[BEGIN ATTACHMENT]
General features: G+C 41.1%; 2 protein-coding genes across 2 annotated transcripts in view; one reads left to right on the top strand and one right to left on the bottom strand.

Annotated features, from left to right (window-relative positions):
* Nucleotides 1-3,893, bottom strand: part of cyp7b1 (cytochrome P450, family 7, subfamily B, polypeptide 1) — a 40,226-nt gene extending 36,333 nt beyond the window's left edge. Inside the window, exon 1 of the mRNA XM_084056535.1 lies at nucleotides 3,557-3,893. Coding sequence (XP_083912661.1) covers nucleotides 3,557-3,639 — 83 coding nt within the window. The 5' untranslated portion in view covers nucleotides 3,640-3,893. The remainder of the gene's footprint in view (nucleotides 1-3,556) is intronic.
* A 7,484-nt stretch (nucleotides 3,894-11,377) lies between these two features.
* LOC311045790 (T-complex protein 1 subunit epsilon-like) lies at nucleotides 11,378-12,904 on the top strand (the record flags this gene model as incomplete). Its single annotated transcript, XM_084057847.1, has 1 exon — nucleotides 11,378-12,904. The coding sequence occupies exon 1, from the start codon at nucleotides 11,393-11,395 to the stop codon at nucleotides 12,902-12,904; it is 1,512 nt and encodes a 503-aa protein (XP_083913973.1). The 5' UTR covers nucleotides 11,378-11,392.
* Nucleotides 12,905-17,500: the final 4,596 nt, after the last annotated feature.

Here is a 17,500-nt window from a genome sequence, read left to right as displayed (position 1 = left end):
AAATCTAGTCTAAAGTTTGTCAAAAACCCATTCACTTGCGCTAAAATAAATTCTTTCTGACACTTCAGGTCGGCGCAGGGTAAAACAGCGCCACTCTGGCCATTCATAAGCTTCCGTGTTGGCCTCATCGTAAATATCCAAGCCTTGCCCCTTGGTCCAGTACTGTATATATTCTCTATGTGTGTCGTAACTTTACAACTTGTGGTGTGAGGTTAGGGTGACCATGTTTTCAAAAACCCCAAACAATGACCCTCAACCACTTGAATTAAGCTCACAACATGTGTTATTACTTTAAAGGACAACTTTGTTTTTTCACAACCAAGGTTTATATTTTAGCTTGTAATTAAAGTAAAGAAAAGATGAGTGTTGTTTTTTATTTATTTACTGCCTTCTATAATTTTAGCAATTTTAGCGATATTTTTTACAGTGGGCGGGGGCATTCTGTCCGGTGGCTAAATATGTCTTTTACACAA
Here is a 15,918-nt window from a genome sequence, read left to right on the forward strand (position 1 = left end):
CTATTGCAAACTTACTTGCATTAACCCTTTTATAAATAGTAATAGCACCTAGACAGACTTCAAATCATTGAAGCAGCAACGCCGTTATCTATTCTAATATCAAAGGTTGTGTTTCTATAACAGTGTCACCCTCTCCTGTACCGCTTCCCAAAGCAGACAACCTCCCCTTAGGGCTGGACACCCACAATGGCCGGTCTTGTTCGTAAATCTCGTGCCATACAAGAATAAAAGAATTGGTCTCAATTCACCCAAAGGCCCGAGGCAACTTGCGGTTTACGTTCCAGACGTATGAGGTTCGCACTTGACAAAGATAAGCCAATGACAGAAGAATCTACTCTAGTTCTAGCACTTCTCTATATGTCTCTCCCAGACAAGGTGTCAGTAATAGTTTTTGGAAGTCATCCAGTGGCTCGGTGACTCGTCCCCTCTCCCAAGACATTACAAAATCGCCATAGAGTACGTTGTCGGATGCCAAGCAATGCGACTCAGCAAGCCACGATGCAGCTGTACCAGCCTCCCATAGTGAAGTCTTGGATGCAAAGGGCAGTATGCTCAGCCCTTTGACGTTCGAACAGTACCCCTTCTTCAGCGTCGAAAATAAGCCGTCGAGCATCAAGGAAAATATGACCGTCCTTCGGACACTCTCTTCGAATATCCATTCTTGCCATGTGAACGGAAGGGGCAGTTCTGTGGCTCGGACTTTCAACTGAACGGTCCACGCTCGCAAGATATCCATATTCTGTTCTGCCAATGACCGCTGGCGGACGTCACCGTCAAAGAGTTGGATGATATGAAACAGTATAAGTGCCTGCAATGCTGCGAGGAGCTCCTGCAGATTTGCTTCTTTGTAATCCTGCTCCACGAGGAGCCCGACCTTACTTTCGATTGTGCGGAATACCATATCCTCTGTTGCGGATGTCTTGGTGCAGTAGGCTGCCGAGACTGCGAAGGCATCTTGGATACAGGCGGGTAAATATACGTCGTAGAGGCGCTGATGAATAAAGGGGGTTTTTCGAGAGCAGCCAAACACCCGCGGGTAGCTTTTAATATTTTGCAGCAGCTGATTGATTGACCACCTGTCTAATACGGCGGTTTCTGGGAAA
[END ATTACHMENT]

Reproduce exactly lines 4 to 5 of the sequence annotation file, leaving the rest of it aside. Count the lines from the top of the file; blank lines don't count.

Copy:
* A 7,484-nt stretch (nucleotides 3,894-11,377) lies between these two features.
* LOC311045790 (T-complex protein 1 subunit epsilon-like) lies at nucleotides 11,378-12,904 on the top strand (the record flags this gene model as incomplete). Its single annotated transcript, XM_084057847.1, has 1 exon — nucleotides 11,378-12,904. The coding sequence occupies exon 1, from the start codon at nucleotides 11,393-11,395 to the stop codon at nucleotides 12,902-12,904; it is 1,512 nt and encodes a 503-aa protein (XP_083913973.1). The 5' UTR covers nucleotides 11,378-11,392.